Riding the bike all day, and your palms are stiff from all the friction? I know the feeling; I have been there. Well, your problem is something you can quickly solve at home.
To add extra cushions to your handlebars, you can wrap them. The wrap will add extra grip, which will make the ride more comfortable and enjoyable. But as a beginner, you may wonder how to wrap handlebars exactly?
Don’t worry, as we are here to shed some light on the topic and teach you how to wrap your bike’s handlebars like a professional.
Let’s jump right in.
Preparation for Wrapping Handlebars
The first thing you need is to secure your bike’s frame to something that will hold your bike still as you do the wrapping.
Second, get all of the tools needed close to you as you do the work. The reason is that wrapping handlebars is a very intense process where you cannot leave the tape hanging as you look for tools you need; you must keep the tension at all times.
Tools you need
The tools you will need for this project are:
- bar tape,
- two bar plugs,
- a sharp pocket knife or scissors, and
- electrical tape.
How to Wrap Handlebars
Now that you gathered your tools and your bike is in place, there are a few very crucial steps for you to follow. This is why we have listed detailed instructions for you to do a good wrapping job on your first (or second) try.
Wrap the handlebars tight
When you start to wrap your handlebars, you need to start and end with the same tension put on the elastic tape, meaning at all times, you need to pull very tight to get the perfect snug shape.
Make sure to check for any inconsistencies, like leaving out even the smallest of space while you’re pulling tight.
If you notice that you skipped apart, start over that part again.
Wrap from the bottom
One key detail to always remember is to always start from the bottom in a clockwise manner. You do it, so the tape doesn’t get ruined or undone when you’re putting pressure on it while biking.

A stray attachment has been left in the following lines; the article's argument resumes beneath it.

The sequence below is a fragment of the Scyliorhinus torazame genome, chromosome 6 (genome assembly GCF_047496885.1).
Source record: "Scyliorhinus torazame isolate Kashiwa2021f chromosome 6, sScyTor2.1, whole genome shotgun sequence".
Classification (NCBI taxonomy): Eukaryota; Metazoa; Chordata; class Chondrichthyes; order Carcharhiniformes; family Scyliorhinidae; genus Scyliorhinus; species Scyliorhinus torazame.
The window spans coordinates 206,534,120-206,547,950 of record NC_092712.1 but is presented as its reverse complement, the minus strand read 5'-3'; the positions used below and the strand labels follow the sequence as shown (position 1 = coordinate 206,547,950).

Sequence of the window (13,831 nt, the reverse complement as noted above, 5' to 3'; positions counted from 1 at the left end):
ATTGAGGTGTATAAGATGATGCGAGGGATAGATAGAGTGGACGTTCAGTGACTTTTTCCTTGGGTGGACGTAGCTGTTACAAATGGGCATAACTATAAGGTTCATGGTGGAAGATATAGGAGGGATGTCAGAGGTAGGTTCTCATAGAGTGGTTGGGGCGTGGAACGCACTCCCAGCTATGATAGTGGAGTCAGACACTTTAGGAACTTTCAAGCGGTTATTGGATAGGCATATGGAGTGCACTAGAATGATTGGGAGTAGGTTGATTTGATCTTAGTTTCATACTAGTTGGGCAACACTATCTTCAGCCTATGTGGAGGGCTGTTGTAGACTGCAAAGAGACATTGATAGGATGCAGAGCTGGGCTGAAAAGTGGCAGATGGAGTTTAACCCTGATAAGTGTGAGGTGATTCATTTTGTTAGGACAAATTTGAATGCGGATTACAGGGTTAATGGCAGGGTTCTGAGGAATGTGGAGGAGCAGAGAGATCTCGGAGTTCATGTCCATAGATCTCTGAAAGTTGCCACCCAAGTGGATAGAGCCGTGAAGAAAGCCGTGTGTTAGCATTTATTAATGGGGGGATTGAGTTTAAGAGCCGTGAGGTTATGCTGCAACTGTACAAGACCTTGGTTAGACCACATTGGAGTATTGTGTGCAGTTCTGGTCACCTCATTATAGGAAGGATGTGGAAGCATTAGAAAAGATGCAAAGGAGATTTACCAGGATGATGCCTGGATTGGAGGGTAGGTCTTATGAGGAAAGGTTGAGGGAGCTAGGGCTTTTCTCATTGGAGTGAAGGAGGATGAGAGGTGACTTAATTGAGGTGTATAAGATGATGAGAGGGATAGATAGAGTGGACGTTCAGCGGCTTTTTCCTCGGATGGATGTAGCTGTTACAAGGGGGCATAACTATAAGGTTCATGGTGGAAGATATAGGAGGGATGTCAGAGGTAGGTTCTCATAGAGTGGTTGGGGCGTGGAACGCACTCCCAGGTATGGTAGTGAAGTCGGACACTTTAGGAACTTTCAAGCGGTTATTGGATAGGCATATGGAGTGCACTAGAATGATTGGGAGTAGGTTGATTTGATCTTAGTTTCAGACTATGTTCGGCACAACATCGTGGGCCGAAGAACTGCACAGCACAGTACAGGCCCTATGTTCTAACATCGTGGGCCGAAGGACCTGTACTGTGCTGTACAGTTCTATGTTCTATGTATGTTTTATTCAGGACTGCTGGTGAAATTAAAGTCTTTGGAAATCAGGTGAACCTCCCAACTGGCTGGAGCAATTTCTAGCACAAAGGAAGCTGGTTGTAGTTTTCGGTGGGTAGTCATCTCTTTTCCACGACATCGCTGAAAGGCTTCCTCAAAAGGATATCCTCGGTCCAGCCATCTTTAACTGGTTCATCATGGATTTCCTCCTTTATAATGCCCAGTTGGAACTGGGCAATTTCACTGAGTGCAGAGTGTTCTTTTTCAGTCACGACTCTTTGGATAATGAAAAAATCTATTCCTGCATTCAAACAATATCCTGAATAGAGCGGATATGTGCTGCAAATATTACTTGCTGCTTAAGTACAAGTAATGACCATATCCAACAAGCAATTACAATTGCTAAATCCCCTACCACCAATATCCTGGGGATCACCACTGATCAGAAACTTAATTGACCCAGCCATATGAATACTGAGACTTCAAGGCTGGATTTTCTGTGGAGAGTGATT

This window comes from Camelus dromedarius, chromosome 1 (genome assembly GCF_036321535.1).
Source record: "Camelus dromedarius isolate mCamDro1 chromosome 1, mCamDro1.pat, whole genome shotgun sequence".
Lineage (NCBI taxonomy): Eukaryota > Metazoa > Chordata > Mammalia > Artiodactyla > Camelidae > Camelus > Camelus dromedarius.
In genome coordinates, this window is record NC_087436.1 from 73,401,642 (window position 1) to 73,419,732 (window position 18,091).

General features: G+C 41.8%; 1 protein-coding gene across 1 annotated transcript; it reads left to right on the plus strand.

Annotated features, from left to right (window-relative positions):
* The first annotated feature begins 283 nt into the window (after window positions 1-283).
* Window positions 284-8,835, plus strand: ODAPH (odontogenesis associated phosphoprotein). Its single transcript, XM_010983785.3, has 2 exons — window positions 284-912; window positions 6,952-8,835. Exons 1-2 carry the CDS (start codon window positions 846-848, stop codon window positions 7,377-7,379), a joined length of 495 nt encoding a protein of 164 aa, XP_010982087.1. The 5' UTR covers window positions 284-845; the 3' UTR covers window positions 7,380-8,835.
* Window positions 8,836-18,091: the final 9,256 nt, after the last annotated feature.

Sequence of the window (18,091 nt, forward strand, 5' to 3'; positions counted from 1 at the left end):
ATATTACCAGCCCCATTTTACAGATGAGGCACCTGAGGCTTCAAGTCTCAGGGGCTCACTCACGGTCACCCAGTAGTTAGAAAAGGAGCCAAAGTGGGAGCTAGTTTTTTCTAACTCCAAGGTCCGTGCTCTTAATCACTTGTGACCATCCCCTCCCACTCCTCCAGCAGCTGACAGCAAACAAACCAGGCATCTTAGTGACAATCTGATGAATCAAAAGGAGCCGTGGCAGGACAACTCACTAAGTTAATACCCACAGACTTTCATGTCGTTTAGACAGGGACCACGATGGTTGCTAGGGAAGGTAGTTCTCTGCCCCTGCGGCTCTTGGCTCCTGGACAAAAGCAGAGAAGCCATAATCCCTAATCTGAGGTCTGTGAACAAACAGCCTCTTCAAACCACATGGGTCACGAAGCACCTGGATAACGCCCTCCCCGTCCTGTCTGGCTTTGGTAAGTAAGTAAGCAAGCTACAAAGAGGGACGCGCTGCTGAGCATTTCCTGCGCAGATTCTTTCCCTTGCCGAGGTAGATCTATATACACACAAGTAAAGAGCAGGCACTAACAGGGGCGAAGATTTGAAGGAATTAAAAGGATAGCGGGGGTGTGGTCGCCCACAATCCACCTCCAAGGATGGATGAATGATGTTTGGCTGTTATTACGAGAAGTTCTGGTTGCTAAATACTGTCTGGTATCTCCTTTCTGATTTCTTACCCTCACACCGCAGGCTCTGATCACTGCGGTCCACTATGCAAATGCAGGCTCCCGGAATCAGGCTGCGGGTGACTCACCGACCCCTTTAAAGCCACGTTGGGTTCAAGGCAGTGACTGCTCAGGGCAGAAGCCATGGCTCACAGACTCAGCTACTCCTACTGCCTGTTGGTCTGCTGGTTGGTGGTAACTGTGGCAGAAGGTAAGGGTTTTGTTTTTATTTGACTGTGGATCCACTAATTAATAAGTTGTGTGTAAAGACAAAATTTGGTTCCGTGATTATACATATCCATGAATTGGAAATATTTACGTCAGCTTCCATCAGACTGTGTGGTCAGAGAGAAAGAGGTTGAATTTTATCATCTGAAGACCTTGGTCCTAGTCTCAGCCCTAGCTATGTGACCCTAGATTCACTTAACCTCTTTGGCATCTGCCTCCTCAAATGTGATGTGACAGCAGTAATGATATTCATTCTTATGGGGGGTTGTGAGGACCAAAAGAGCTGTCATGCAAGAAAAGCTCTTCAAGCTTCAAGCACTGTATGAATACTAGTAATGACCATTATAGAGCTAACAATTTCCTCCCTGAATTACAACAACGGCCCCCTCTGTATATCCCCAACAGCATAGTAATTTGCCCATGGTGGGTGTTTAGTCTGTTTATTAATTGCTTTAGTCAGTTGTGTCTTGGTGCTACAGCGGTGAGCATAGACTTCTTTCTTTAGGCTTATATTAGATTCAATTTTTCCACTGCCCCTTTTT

Also, if you start from the bottom, you can see how much tape you will need and use the knife to cut the shape as you go up.
When you begin at the bottom, make sure to put in the bike plugs right away while you tuck some tape inside the handlebars holes.
Halt for brake detail
The tricky part is getting to the brake details of your bike. The brake details are where your bike frame curves, and you don’t want to change the direction of the wrapping and don’t want to leave any inconsistencies. So, what do you do?
The most common technique is to cut a small piece of handlebar tape and place it where the gap would be. Then, you continue to wrap over it as you begin, in a clockwise direction from the inside out.
The final touches
You are getting to the finish line finally; what next?
Well, if you recall, we mentioned you’d need an electrician’s tape earlier, and now it is time to use it. At the bottom of the handlebars, you have the plugs to tuck in and secure the tape. So at the top, when you reach the end of where you want the handlebar tape to go, simply grab the electrician’s tape and wrap it around the edge of the handlebar tape at least three times to really secure it. Make sure you end at the bottom of the handlebar, so you don’t accidentally undo it while biking.
What Kind of Handlebar Tape Should I Get?
When choosing a handlebar tape, you can go two ways: select based on thickness or color.
If you’re looking for more comfort, you should pick thick handlebar tape up to 3mm. This tape might be a bit harder to put on, but it provides better comfort.
Other materials such as leather, for example, are used if you don’t want the bulky look the thick tape gives you.
As for the color of the tape, if you want a more neutral color, you can have black, which most riders opt for. However, if you’re going to add a pop of color, you can do so by matching any color your bike might have. For example, your bike has red stripes, you can get red handlebar tape to go with it. It is not advised to pick bright colors that can be distracting, such as neon yellow or orange.
When Should You Replace Your Bike’s Wrap Bars?
Unfortunately, handlebar tape is non-resistant to the moisture coming from the weather or the sweat from your hands. So it will inevitably get old and need to be replaced.
We recommend you replace it every four months, more or less if you bike regularly, depending on how much damage has been done to it. If you can maintain it for six months, that is the approximate time when you should change it even if you don’t bike every day.
To Wrap Up
Wrapping your handlebars might seem intimidating, and something only bike shop employees can help with, but we believe that with these instructions we gave you, you will successfully wrap your bike’s handlebars like a pro.